Egyptian expansion southward began about 2500 B.C. and most of our knowledge of Kush comes from forays into that southern kingdom. This expansion ceased during the Egyptian Middle Kingdom (between 2030 BC and 1640 BC) from the beginning of the eleventh dynasty to the end of the fourteenth dynasty. At some point between 800 B.C. and about 300 A.D. the Nubians of Kush would assume rule over all of Nubia as well as Upper and Lower Egypt. Long before that, it is entirely conceivable that access to the Kingdom of Meroei was by way of ocean travel, with landfall at Somalia. In spite of the regularly plied trade route represented by the approximately 1200 km of Nile river connecting Egypt to the area, the hot and arid region known as the Nubian Desert, which receives no rainfall and contains no oases, presented a significant barrier to frequent overland contact between Nubia and Egypt. It is even possible that considerable time passed before the geographical connection was finally realized, if ever.

In the midst of a vast expanse of flatness about 325 km NNE of Khartoum stands a small table-mountain, prominent for its singular intrusion upon the landscape. This is the holy mountain of Jebel Barkal wherein it was thought that Amun, the chief god among all the gods, dwelt. The kings and queens of Kush took their orders from Amun at this site, which is located near the market town of present day Karima, in what was once ancient Napata, founded when the Egyptians conquered northern Nubia in the early Eighteenth Dynasty (ca. 1500 BC). The Egyptians called the rock Dju-wa’ab (“Pure Mountain”) and adopted it for the same purpose as had the Nubians before them. The Egyptians had long held that Karnak at Thebes was the home of Amun but rationalized their acceptance of Jebel Karbal by declaring it to be a distant extension of Karnak. They regarded each site as a manifestation of the other.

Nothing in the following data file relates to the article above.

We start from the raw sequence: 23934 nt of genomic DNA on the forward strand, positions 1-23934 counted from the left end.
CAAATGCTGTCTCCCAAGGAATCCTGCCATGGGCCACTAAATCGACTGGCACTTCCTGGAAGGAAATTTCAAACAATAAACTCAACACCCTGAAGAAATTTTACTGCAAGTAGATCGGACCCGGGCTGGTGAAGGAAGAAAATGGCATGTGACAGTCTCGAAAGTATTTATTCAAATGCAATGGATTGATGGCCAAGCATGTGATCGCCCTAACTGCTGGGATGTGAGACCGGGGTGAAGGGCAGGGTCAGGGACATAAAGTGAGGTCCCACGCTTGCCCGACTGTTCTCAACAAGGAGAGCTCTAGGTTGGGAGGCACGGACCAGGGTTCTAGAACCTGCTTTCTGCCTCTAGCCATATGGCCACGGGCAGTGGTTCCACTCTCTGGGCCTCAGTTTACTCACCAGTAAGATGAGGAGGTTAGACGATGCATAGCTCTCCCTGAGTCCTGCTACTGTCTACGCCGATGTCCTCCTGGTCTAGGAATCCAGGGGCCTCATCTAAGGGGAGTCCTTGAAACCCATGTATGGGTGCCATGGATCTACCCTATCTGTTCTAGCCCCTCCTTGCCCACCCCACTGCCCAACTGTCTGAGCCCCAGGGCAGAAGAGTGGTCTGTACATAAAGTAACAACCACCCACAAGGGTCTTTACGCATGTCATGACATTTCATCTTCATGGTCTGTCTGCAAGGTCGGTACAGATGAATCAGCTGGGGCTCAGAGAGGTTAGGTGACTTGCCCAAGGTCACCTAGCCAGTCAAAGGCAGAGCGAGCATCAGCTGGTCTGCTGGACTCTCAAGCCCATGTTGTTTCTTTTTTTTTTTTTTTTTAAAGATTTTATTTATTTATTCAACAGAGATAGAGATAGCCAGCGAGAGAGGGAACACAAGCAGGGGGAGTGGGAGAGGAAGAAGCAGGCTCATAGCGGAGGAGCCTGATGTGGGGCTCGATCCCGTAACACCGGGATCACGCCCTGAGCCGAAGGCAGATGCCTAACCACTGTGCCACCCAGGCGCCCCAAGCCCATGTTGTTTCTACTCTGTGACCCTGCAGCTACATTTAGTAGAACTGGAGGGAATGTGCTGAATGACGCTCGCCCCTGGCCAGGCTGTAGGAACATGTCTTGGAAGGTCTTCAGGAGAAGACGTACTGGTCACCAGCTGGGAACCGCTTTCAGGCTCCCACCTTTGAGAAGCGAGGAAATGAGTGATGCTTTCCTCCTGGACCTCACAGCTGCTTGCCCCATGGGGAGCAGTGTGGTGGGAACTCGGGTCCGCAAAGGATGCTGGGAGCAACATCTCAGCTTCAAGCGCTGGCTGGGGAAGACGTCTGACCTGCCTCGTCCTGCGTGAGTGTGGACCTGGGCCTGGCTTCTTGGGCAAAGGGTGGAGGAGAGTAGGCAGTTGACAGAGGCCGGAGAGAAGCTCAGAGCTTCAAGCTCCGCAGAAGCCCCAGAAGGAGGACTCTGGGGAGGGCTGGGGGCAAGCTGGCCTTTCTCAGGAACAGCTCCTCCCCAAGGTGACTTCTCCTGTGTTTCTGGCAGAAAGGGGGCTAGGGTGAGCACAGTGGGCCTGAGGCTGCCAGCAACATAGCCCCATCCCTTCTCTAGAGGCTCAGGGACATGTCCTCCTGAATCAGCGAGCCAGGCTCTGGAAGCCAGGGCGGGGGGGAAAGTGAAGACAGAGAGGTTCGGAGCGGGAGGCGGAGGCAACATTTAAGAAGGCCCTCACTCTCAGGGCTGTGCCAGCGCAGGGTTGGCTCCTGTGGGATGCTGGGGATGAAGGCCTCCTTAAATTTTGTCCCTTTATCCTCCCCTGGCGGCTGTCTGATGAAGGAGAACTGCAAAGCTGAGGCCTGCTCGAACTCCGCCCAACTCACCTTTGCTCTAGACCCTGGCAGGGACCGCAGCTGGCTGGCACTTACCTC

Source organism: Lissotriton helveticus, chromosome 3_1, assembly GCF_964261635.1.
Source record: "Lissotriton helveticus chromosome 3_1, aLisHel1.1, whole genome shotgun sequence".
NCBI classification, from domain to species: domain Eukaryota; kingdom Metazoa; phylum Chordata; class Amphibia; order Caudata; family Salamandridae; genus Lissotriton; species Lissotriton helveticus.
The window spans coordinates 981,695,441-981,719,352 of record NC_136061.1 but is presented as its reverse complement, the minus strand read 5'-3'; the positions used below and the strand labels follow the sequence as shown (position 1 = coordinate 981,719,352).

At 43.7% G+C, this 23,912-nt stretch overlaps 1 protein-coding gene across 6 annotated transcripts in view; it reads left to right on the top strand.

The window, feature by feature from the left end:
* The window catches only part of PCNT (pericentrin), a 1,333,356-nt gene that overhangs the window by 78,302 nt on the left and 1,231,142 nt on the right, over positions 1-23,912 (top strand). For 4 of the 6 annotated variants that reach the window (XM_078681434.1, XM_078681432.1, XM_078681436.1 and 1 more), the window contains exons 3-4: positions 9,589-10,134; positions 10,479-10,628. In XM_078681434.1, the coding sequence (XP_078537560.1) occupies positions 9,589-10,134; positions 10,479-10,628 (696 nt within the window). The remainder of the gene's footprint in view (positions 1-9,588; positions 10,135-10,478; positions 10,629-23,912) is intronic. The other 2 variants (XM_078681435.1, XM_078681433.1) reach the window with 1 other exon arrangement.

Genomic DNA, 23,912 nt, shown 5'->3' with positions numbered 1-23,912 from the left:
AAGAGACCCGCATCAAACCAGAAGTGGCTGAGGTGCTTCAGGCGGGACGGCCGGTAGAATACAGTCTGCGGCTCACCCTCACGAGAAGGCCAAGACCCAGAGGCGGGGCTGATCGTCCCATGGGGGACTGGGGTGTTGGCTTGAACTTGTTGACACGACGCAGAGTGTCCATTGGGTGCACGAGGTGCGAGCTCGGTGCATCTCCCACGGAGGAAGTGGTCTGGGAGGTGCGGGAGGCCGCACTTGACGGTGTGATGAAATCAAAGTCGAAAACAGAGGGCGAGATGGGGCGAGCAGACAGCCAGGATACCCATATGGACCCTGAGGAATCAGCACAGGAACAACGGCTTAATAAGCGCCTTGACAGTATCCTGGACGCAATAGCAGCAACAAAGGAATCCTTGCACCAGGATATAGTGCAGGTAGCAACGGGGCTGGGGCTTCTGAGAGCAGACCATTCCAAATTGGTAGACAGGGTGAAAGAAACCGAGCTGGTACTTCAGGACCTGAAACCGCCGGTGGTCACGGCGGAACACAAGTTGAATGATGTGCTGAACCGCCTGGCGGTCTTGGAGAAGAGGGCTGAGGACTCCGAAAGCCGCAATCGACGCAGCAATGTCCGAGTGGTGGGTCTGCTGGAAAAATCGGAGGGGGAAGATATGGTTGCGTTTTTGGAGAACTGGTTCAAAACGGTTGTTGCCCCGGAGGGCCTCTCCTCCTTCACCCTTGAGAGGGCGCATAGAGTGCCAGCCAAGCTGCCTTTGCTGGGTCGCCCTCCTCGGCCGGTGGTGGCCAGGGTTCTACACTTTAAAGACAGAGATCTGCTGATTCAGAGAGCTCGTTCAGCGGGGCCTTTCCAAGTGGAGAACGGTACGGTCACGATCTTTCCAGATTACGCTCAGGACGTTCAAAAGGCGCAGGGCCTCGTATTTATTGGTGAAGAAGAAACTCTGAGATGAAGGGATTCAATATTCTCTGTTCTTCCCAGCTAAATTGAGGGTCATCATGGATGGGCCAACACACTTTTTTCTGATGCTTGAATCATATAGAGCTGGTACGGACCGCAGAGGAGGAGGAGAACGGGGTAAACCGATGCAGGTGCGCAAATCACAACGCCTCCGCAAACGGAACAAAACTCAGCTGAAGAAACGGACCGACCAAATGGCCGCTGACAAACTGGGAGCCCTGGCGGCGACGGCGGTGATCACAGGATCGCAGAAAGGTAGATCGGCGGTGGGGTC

While the extent of civilization building in Sudan does not appear to be as great as it was in Egypt, there remains a rich archaeological trove of ruins and vast numbers of pyramids, although not as large as those of their northern neighbours, especially in the area of the city of Meroe which is now a small town around the archaeological remains of hundreds of stone and brick structures. At the height of its glory, it was often described by foreigners as occupying an island, because it is surrounded on three sides by the waters of the Nile. There is much archaeological evidence of contact with Egyptians which predate the dynastic civilizations (before c. 2925 BC). To say that there is Egyptian influence in Sudanese archaeological sites may very well be misleading, as there is every reason to believe that there is Meroian influence in Egyptian archeology. The source of Egyptian wealth and its rise to prominence obviously comes from its trade with its Mediterranean neighbours, which included of course the riches acquired in the expeditions to the land of Punt.

If one follows the progression of migration from the cradle of human evolution then it makes sense that the civilizations of Meroei predate those of ancient Egypt and that the ancient Egyptian engineers and architects merely built on the knowledge learned from their earlier predecessors from the Land of God.